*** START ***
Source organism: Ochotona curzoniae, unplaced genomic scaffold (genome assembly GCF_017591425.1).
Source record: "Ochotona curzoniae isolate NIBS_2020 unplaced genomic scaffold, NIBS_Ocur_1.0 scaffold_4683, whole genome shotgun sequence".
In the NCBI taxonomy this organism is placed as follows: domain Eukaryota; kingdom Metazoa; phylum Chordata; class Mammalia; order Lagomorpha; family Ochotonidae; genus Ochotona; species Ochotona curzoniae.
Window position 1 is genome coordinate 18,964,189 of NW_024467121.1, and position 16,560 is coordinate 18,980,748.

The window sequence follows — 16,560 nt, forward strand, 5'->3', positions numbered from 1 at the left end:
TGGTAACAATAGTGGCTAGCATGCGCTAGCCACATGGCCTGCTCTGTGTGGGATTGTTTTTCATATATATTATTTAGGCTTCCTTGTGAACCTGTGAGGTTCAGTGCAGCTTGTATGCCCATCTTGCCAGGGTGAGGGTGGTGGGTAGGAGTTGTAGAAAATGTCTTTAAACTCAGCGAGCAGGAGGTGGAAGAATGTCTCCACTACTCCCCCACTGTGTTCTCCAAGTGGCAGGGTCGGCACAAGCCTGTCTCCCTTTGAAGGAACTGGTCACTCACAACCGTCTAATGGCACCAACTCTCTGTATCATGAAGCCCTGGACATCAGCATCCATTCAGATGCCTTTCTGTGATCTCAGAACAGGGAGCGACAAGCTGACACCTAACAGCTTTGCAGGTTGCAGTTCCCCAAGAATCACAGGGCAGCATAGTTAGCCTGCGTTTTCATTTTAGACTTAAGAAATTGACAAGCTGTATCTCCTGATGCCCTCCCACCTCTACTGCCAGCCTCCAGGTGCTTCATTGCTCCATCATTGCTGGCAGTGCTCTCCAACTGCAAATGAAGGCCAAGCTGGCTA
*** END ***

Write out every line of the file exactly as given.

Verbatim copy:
Source organism: Ochotona curzoniae, unplaced genomic scaffold (genome assembly GCF_017591425.1).
Source record: "Ochotona curzoniae isolate NIBS_2020 unplaced genomic scaffold, NIBS_Ocur_1.0 scaffold_4683, whole genome shotgun sequence".
In the NCBI taxonomy this organism is placed as follows: domain Eukaryota; kingdom Metazoa; phylum Chordata; class Mammalia; order Lagomorpha; family Ochotonidae; genus Ochotona; species Ochotona curzoniae.
Window position 1 is genome coordinate 18,964,189 of NW_024467121.1, and position 16,560 is coordinate 18,980,748.

The window sequence follows — 16,560 nt, forward strand, 5'->3', positions numbered from 1 at the left end:
TGGTAACAATAGTGGCTAGCATGCGCTAGCCACATGGCCTGCTCTGTGTGGGATTGTTTTTCATATATATTATTTAGGCTTCCTTGTGAACCTGTGAGGTTCAGTGCAGCTTGTATGCCCATCTTGCCAGGGTGAGGGTGGTGGGTAGGAGTTGTAGAAAATGTCTTTAAACTCAGCGAGCAGGAGGTGGAAGAATGTCTCCACTACTCCCCCACTGTGTTCTCCAAGTGGCAGGGTCGGCACAAGCCTGTCTCCCTTTGAAGGAACTGGTCACTCACAACCGTCTAATGGCACCAACTCTCTGTATCATGAAGCCCTGGACATCAGCATCCATTCAGATGCCTTTCTGTGATCTCAGAACAGGGAGCGACAAGCTGACACCTAACAGCTTTGCAGGTTGCAGTTCCCCAAGAATCACAGGGCAGCATAGTTAGCCTGCGTTTTCATTTTAGACTTAAGAAATTGACAAGCTGTATCTCCTGATGCCCTCCCACCTCTACTGCCAGCCTCCAGGTGCTTCATTGCTCCATCATTGCTGGCAGTGCTCTCCAACTGCAAATGAAGGCCAAGCTGGCTA